NIO - OutOfMemoryException

Discussion in 'Java' started by Camille, Nov 15, 2005.

  1. Camille

    Camille Guest

    Hi,
    first of all, i'm not sure of the newsgroup to post this message.
    If i'm not in the good place, please tell me.

    I'm using NIO in a client server project, and from a sudden, I get
    OutOfMemoryException.
    After some search on the web, I found that ByteBuffer.allocateDirect
    was often a problem if the heap size was too low.

    BUT, the problem is that I get this exception when writing on NIO, not
    when reading.

    Here's the code :

    FIFOQueue m_responsesQueue = new FIFOQueue();
    ....
    AKSResponse response = null;
    SocketChannel client;
    Charset charset = Charset.forName("UTF-8"); // client encoding

    while (m_responsesQueue.size() > 0)
    {
    response = (AKSResponse) m_responsesQueue.getFirst();
    client = response.getChannel();
    if (client.isOpen())
    {
    if (!client.socket().isClosed())
    {
    if (!client.socket().isOutputShutdown())
    {
    client.write(charset.encode(response.getData()));
    }
    }
    }
    response.free();
    response = null;
    m_responsesQueue.dequeue();
    }

    And I get the following :

    java.lang.OutOfMemoryError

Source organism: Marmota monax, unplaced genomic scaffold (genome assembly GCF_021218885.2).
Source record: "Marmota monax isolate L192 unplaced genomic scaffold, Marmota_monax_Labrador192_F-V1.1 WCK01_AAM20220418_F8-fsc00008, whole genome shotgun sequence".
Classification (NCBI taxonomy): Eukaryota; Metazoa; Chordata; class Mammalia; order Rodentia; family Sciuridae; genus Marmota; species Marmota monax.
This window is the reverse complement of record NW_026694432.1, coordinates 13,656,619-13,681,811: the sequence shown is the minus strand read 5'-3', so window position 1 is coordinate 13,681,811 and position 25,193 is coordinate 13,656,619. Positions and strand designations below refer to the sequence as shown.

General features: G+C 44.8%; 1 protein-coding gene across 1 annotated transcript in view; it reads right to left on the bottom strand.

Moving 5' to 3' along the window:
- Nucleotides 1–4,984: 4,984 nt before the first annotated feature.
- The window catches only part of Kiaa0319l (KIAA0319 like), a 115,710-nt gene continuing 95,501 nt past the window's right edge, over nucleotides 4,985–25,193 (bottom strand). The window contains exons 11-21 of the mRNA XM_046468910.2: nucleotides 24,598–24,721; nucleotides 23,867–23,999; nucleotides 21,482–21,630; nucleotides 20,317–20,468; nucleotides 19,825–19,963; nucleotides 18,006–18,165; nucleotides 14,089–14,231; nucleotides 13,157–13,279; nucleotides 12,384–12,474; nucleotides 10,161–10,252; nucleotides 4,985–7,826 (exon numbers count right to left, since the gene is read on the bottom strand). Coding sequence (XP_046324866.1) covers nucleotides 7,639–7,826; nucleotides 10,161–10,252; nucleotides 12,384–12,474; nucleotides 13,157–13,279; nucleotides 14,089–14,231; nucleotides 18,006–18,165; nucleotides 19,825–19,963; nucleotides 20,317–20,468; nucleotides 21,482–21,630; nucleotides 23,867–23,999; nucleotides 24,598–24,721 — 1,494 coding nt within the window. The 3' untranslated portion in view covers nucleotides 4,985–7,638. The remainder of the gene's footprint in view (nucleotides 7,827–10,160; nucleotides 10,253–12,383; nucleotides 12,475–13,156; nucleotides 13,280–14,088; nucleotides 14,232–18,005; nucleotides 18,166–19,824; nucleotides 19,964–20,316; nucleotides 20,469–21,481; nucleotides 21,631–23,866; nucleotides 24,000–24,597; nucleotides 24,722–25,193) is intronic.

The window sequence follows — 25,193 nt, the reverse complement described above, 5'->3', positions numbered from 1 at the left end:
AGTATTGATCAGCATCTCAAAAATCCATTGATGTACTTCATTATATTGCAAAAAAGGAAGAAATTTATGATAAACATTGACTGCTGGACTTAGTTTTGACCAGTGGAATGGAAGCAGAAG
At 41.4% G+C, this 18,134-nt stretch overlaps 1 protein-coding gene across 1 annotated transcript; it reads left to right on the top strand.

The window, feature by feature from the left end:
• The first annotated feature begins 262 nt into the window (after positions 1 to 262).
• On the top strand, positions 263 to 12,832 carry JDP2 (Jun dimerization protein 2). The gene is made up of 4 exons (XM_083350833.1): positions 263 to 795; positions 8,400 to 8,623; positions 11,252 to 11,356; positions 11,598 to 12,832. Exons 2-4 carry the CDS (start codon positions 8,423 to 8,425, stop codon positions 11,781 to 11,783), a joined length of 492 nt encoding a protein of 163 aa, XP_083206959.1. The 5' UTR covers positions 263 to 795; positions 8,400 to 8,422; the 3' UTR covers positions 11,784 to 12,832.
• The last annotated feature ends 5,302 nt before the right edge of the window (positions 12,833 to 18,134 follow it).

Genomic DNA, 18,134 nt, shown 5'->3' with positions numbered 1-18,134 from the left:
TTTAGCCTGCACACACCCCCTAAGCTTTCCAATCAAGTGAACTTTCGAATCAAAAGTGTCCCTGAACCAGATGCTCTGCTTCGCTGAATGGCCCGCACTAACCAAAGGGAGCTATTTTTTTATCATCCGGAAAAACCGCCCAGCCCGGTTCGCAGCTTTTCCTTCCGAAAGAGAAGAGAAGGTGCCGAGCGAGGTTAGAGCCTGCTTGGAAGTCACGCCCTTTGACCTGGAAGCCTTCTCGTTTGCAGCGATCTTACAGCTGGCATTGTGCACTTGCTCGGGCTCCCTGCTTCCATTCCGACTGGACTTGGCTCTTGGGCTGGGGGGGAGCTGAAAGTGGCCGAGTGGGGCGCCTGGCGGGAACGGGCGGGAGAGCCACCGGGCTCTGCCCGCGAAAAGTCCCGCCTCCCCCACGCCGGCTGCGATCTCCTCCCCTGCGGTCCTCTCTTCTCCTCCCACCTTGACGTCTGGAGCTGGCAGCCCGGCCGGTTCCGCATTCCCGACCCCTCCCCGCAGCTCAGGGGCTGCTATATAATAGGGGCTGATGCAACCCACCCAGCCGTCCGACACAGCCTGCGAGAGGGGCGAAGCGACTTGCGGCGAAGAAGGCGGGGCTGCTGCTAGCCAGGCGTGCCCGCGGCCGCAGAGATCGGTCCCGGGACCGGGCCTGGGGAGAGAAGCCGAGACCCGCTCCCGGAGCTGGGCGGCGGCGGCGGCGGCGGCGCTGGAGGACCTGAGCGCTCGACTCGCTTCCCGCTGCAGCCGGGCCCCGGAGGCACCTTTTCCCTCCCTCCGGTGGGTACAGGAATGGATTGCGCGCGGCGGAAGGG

at sun.misc.Unsafe.allocateMemory(Native Method)
    at java.nio.DirectByteBuffer.<init>(DirectByteBuffer.java:99)
    at java.nio.ByteBuffer.allocateDirect(ByteBuffer.java:285)
    at sun.nio.ch.Util.getTemporaryDirectBuffer(Util.java:54)
    at sun.nio.ch.IOUtil.write(IOUtil.java:69)
    at
    sun.nio.ch.SocketChannelImpl.write(SocketChannelImpl.java:300)
    at aks.gameServer.net.AKSWriteDaemon.run
    (AKSWriteDaemon.java:102)

    The line 102 being the client.write(charset.......

    I presume I have to allocate more memory to my VM with the Xmx, Xmn,
    X... settings, but I'm confused with all the possibilites : what about
    XNewSize, XMaxNewSize, Xms, ...

    Thanks in advance for your help,

    Camille
    --
     
    Camille, Nov 15, 2005
    #1
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  2. Camille wrote:
    > first of all, i'm not sure of the newsgroup to post this message.
    > If i'm not in the good place, please tell me.


    Looks good to me.

    >
    > I'm using NIO in a client server project, and from a sudden, I get
    > OutOfMemoryException.
    > After some search on the web, I found that ByteBuffer.allocateDirect
    > was often a problem if the heap size was too low.


    > java.lang.OutOfMemoryError
    > at sun.misc.Unsafe.allocateMemory(Native Method)
    > at java.nio.DirectByteBuffer.<init>(DirectByteBuffer.java:99)
    > at java.nio.ByteBuffer.allocateDirect(ByteBuffer.java:285)
    > at sun.nio.ch.Util.getTemporaryDirectBuffer(Util.java:54)
    > at sun.nio.ch.IOUtil.write(IOUtil.java:69)
    > at
    > sun.nio.ch.SocketChannelImpl.write(SocketChannelImpl.java:300)
    > at aks.gameServer.net.AKSWriteDaemon.run
    > (AKSWriteDaemon.java:102)


    The code appears to cache direct buffers, if you are use non-direct
    buffers. Possibly there is a significant delay between SoftReferences
    getting cleared and reference handler cleansing the buffer. If you are
    on Linux or Solaris, you might see the problem disappear when running as
    root (I believe thread priorities actually work then). I don't know the